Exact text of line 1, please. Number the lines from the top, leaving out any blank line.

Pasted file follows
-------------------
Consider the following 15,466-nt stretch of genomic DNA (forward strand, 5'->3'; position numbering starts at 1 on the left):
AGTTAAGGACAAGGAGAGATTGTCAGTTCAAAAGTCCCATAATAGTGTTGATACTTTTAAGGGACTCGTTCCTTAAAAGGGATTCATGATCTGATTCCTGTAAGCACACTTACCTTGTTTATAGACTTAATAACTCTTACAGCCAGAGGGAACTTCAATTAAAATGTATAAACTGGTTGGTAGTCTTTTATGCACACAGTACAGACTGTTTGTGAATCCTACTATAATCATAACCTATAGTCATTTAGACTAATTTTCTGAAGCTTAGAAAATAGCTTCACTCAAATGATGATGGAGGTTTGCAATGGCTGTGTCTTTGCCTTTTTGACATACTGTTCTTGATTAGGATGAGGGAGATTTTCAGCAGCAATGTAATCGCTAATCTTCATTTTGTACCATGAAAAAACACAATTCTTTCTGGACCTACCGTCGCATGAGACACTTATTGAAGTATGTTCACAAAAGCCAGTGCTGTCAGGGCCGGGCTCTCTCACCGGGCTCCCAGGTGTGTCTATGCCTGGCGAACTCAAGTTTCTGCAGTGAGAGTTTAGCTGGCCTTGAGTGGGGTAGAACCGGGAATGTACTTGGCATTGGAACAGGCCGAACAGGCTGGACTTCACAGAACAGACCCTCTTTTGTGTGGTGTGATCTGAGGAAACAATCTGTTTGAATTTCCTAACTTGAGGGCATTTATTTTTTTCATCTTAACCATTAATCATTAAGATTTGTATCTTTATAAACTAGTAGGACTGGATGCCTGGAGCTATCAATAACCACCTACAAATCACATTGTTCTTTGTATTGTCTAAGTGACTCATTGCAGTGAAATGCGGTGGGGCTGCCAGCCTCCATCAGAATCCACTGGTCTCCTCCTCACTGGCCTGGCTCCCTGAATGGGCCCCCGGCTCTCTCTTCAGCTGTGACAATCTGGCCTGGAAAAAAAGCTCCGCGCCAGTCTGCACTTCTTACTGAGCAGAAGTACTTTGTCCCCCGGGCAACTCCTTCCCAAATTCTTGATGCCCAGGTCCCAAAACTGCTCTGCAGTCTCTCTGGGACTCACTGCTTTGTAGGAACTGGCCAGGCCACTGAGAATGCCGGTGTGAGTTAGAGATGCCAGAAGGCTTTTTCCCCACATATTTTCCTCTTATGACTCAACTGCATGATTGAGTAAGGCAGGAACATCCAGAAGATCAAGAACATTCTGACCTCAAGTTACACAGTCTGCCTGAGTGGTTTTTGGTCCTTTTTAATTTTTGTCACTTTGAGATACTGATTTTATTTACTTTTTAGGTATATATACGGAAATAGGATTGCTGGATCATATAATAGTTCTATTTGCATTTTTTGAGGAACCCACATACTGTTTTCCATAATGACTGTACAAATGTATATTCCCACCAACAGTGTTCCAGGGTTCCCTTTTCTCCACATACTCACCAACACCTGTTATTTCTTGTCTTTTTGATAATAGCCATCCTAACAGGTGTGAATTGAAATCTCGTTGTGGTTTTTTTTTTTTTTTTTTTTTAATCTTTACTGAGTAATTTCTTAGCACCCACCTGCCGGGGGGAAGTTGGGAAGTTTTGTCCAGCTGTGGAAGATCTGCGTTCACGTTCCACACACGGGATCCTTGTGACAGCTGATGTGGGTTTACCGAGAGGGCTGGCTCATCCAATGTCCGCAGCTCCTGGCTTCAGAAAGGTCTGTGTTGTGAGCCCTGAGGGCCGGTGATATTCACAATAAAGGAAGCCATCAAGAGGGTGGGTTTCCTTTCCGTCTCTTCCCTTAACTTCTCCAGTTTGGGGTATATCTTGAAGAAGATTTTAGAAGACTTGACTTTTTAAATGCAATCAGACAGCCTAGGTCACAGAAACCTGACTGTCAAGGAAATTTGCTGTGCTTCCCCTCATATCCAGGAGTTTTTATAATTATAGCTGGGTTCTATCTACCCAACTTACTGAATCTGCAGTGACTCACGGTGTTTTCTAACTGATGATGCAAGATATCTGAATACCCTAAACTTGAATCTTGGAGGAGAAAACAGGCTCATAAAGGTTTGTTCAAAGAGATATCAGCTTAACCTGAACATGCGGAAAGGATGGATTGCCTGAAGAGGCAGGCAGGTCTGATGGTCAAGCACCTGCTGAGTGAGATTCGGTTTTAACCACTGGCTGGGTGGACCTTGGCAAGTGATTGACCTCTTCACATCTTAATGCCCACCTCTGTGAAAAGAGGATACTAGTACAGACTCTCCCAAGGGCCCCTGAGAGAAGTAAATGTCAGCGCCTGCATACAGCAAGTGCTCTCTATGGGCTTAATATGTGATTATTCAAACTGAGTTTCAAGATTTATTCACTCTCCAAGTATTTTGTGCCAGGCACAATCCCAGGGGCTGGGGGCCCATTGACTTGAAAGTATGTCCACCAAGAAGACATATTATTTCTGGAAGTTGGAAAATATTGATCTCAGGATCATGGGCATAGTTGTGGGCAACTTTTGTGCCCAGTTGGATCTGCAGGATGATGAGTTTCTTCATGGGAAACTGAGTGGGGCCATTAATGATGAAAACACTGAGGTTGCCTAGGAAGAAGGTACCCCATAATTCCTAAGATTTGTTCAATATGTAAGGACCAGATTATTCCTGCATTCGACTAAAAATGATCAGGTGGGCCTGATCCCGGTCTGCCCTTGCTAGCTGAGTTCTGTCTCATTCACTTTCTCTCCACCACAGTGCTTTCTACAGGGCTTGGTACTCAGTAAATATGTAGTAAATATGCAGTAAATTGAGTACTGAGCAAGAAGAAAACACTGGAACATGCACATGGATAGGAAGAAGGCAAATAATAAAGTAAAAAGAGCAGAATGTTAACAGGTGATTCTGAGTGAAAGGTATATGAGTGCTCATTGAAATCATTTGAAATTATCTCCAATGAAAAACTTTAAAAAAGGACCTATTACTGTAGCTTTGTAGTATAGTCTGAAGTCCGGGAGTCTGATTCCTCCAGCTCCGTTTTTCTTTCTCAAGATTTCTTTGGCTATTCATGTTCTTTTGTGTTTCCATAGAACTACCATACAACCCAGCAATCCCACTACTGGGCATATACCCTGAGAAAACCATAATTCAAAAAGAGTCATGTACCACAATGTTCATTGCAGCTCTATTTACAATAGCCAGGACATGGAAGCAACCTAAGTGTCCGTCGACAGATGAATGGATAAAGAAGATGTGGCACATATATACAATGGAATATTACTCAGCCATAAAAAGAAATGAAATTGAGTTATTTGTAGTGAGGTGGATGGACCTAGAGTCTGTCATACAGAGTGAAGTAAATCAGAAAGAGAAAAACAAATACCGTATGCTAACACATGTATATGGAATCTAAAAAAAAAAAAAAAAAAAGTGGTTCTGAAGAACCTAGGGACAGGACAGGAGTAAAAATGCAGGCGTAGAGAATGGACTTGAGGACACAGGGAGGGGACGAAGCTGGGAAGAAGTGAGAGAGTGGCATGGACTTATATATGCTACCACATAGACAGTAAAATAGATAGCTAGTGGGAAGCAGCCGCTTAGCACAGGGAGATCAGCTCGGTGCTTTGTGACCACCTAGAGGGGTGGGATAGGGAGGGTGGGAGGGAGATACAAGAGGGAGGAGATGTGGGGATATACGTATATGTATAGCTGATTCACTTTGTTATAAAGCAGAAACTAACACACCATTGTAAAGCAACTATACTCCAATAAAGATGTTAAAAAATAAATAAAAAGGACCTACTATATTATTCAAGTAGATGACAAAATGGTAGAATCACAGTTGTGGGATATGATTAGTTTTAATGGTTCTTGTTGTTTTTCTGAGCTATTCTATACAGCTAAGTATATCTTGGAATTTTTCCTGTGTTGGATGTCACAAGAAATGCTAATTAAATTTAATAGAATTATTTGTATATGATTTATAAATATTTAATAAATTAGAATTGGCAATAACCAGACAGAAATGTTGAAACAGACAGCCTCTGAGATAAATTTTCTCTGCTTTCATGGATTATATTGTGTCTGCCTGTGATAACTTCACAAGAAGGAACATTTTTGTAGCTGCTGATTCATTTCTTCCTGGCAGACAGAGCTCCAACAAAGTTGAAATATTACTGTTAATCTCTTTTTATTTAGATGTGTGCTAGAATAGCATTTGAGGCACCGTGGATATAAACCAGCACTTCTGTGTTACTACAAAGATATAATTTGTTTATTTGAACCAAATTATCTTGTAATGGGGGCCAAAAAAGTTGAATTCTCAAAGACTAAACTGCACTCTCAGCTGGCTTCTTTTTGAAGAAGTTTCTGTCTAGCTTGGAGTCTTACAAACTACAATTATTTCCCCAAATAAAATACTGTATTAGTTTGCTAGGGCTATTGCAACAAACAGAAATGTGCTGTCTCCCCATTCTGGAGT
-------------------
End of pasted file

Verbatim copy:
Consider the following 15,466-nt stretch of genomic DNA (forward strand, 5'->3'; position numbering starts at 1 on the left):